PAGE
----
At JetBrains we not only bring you new powerful features that make your life better, but also take care to polish the good old stuff to perfection. Let’s take a look at the Move refactoring for ActionScript classes, Flex components and all other types of top-level declarations (namespaces, functions, variables and constants), that has just got a little smarter. By the way, this refactoring also works for inner declarations (also known as helpers or file-local declarations), defined in ActionScript file out of the package statement.
Generally speaking there’s nothing special about Move refactoring, but in complex multi-module projects choosing a right folder may turn out harder than it seems to be. Well, not anymore it isn’t, and here’s the proof.
We’ll start with, invoking Move action by pressing F6 in editor, Project view or UML diagram (don’t forget to select your class/top-level function/whatever else first):
Here we specify the target package (thinking in terms of packages instead of directories is a lot more natural, isn’t it?). As we type, IntelliJ IDEA assists us with completion and highlights packages that don’t exist with red, which means they will be created on-the-fly, which is good, because we can start coding right away without preparing package structure in advance.
We can opt to searching for out-of-the-code usages (e.g. comments, string constants and properties files), and finally, if we need to move a class to a different source folder (e.g. to another module), all we need to to is to select an appropriate option! This way, after pressing Refactor or Preview we’ll be able to choose which module and source root to move to (current source root will be preselected):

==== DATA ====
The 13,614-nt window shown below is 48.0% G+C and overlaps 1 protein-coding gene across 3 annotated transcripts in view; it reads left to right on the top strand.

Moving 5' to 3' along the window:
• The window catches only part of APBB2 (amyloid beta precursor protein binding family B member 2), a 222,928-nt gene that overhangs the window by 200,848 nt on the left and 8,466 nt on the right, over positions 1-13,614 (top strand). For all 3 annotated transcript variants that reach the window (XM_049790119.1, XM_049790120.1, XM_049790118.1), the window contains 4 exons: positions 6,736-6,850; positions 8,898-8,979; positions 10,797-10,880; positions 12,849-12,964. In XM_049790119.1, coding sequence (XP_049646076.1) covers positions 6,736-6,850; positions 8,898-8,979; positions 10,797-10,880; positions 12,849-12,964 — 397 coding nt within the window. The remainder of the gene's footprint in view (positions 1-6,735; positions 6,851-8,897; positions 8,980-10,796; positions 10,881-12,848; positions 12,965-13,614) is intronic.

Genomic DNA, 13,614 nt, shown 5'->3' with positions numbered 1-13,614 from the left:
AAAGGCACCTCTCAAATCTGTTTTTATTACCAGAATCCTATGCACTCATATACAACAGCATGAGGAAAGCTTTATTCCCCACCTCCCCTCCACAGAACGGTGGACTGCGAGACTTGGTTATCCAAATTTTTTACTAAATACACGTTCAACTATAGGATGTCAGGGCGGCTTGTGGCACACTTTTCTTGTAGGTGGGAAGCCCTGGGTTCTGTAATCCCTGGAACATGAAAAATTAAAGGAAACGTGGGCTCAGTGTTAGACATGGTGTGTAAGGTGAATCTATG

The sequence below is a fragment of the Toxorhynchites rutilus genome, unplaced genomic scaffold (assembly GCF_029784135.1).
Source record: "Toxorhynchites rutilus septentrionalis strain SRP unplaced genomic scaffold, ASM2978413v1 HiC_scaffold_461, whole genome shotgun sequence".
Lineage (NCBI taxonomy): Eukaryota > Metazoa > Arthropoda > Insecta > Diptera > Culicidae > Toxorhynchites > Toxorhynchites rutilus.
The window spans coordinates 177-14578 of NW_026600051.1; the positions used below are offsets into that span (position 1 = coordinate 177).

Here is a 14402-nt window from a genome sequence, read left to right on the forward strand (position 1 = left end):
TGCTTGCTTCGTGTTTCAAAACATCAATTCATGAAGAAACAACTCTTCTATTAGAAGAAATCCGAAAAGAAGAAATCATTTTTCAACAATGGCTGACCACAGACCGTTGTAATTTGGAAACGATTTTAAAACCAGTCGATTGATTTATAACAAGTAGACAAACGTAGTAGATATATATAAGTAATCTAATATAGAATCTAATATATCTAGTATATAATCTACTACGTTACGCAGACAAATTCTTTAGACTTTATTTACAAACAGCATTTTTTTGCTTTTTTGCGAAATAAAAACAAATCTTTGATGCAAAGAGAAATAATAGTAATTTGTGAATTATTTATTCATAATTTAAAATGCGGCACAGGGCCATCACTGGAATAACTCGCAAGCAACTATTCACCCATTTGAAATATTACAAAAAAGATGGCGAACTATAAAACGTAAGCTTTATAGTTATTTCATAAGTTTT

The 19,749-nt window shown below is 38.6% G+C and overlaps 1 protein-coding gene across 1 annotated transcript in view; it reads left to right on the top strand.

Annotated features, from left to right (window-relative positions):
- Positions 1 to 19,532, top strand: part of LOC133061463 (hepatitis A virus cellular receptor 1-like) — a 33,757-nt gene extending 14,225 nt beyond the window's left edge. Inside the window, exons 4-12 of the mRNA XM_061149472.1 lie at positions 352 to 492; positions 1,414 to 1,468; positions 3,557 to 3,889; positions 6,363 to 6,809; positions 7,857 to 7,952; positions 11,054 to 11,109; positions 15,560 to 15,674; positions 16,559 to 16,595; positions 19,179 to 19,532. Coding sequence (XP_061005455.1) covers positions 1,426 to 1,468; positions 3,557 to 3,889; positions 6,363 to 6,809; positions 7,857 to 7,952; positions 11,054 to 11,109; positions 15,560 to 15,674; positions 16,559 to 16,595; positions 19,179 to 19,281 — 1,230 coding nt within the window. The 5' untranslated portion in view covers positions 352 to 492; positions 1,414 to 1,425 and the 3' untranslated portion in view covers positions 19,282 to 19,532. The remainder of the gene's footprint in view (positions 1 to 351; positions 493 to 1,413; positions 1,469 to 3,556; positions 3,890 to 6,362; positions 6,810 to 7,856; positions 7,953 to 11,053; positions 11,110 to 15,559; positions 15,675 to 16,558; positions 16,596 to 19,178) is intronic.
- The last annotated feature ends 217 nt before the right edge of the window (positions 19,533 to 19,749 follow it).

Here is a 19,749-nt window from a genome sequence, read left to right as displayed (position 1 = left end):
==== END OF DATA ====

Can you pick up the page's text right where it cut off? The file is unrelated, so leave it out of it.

And that’s it! No need to bother with directories anymore!
Of course, all changes can be previewed first, so that we can see the entire picture without making any actual changes, which is cool, because not all changes are safe. Press Preview and here we go:
All the usages of moved element grouped by type and location, plus we can easily exclude usages we don’t want modified.
Another interesting case is to move inner class to the top-level. This may be useful when some utility class has grown enough to deserve a separate file. Here’s an example:
Just as before, place the caret at the class and press F6:
Now accept the name and package of a new top-level class, and IntelliJ IDEA will take care about the rest.